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A Guide to Being Assertive

Have you ever really wanted to say no to someone? Perhaps a friend asked you to do something for them, and you just didn’t have time, or had to put something important on the back burner in order to be able to do it. Maybe you wanted to say no to your spouse. A lot of people find themselves in this situation, and while they really want to say no, they don’t.

One reason is the fear that someone will no longer like you, or will think you’re rude, snobby, etc. However, learning how to say no is something we all must do. We simply can’t accommodate everyone all the time. We also must worry about our own needs and desires.

Being assertive is being able to say no in a way that is clear and understandable, while at the same time still caring about the other person’s feelings. It is also being able to communicate and express your desires, wishes and feelings about any area of your life. A person who is a healthy, assertive person is able to do these things without concern that the other person will no longer like them.

A healthy, assertive person is also able to say no, or communicate desires and wishes without feeling self-conscious or guilty for doing it. For example, if your boss continues to place someone else’s work on your desk, day in and day out because the other person is slacking off, you should be able to tell him that you won’t do it.

This doesn’t mean that you want to get angry with your boss, or give him a piece of your mind. You probably do, but being assertive is different from telling someone off. You might say something to him like, “I just can’t take extra work today. I’m very busy with my own work. You will need to find someone else, or perhaps try and get my co-worker to finish up his own work.” Plain and simple. That’s all you had to say, and it didn’t sound rude or disrespectful. You clearly stated that you were not going to take extra work, and you didn’t apologize or act guilty.

When people clearly state their needs and desires in a way that is not rude, or unfriendly, others will understand. Unless they are unreasonable individuals, most people respect and appreciate the fact that you are honest with them, even if your answer is no. A lot of people stay frustrated all the time, because they are unable to communicate their desires and feelings. Marriages end from this reason all the time.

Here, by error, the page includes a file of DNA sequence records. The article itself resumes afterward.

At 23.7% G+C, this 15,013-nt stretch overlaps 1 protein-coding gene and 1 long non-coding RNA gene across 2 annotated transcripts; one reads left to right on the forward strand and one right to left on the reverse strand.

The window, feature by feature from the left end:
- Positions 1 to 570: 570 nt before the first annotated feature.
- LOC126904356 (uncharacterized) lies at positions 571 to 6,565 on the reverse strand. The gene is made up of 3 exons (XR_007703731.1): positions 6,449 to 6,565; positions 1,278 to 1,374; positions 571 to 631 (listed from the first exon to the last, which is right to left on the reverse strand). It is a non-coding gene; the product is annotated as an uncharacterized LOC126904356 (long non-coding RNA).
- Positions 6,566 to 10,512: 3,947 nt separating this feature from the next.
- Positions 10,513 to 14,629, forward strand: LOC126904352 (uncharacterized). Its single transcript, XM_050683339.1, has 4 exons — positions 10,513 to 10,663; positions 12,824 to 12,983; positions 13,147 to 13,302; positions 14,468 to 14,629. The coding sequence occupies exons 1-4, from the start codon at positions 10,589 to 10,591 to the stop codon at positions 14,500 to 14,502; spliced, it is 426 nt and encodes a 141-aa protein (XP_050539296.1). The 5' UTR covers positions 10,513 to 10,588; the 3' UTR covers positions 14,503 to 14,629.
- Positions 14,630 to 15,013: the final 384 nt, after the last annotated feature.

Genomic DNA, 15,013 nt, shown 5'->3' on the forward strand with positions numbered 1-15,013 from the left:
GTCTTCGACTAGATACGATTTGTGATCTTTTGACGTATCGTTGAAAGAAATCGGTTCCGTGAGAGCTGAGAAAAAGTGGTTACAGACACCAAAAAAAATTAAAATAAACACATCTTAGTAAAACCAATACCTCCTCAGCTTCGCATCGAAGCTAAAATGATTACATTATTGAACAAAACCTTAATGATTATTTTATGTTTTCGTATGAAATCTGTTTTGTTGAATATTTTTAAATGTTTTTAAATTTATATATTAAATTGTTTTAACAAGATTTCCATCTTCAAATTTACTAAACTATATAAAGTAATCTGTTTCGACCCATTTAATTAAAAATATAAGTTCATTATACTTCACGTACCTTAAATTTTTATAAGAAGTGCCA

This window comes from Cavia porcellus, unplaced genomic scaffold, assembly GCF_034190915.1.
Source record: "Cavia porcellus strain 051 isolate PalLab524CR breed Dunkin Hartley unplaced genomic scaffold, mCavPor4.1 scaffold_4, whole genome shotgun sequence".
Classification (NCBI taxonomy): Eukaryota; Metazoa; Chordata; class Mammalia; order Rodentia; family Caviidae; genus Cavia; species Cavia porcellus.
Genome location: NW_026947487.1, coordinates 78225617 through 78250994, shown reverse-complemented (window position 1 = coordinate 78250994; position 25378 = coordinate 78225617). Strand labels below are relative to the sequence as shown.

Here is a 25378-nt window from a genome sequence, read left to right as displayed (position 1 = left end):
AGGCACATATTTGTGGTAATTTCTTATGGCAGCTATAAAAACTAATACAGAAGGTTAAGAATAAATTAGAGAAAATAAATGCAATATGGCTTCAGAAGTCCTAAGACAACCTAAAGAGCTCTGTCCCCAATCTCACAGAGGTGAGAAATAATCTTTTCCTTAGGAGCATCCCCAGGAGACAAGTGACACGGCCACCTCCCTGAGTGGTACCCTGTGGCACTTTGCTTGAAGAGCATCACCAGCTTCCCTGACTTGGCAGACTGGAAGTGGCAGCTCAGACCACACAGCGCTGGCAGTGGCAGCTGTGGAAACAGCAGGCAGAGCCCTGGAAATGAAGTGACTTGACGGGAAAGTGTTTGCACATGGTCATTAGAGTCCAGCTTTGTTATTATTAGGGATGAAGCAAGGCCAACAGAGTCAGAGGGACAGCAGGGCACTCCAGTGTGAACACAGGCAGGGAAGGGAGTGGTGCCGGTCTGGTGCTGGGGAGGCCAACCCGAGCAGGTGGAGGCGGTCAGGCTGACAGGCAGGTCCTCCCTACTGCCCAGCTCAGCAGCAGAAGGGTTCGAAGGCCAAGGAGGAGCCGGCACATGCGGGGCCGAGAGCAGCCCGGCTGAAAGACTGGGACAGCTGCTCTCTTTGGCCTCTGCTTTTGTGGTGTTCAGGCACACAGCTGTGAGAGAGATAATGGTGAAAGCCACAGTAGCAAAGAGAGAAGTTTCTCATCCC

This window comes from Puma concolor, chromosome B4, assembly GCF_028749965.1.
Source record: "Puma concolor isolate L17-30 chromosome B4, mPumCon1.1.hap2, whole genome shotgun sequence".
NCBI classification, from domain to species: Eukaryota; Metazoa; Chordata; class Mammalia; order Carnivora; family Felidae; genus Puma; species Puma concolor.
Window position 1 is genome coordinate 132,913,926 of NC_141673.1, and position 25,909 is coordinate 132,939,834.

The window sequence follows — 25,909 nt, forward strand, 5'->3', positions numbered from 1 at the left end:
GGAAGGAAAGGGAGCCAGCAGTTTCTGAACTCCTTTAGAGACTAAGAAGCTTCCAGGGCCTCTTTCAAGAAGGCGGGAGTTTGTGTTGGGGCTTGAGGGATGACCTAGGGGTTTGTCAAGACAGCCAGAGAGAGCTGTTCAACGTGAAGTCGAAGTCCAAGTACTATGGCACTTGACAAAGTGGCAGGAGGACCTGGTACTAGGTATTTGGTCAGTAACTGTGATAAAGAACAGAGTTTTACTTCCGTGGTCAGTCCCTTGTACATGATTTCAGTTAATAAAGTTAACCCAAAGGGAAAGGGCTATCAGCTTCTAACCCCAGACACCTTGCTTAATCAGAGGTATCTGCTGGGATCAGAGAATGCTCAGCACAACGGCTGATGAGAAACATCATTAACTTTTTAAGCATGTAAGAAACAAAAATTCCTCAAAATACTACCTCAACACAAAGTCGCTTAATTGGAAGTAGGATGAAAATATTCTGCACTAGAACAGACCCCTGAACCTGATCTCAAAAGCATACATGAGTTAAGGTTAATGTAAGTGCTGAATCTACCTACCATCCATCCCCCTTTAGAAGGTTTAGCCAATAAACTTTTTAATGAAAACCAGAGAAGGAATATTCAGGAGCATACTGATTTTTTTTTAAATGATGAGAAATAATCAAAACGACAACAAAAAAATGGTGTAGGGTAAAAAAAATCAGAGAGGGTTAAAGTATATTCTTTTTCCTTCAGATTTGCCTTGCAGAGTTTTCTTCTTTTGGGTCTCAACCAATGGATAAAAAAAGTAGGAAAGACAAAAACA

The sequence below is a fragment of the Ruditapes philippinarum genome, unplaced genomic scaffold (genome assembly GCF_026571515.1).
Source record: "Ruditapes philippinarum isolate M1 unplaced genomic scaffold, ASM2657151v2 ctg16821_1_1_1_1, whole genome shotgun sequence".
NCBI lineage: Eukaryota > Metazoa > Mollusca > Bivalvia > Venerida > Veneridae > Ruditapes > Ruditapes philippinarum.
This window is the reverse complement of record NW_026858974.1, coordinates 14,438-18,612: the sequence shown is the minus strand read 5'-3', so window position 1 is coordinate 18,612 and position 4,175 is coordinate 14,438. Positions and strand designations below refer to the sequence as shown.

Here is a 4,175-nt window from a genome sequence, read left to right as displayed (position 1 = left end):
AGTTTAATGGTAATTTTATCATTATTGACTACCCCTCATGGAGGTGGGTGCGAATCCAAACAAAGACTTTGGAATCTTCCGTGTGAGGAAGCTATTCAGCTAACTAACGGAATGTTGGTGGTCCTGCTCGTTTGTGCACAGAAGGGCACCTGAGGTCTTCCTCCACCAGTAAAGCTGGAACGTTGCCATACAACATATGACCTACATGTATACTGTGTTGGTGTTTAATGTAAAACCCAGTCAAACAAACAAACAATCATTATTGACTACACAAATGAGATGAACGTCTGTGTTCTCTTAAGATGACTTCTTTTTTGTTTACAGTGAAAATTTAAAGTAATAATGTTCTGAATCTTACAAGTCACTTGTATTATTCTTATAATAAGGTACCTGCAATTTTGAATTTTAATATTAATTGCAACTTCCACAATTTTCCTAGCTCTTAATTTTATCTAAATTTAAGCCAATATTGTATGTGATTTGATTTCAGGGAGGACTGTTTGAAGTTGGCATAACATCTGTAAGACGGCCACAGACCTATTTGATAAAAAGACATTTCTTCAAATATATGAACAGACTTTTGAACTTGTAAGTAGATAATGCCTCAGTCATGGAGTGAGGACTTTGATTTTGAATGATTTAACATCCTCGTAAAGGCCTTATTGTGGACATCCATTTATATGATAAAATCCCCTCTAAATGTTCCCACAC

A wife who is tired, who works all day and then comes home to clean the home and do the laundry and all of the other house hold chores will probably be very frustrated if she doesn’t clearly communicate her need for help in that area. This anger and frustration will build and build until there is the potential for a blow up. Think of the poor husband. His wife is going to be morphing into the Hulk right in front of him and he has absolutely no idea why. She should have communicated these things. All she ever had to say was, “Honey, I feel like I could really use some help around the house. Would you mind taking on some of the chores?”

Being assertive is very different from being aggressive. You don’t want to attack the other person. Simply state your needs and desires in a friendly way. You should use assertion when you feel the need to communicate things with another individual. If you are being asked to do something that you just can’t do comfortably, this is the time to be assertive.

You want to look the other person in the eye, keep your facial features relaxed, and state your desires and needs. You don’t have to be rude or mean to another person in order to convey your feelings about something to them. You simply have to be assertive, and have the confidence to follow through with your statement without feeling guilty or low. If more people exercised their right to be assertive, there would be less confusion, and less friction or problems that arise from no communication.

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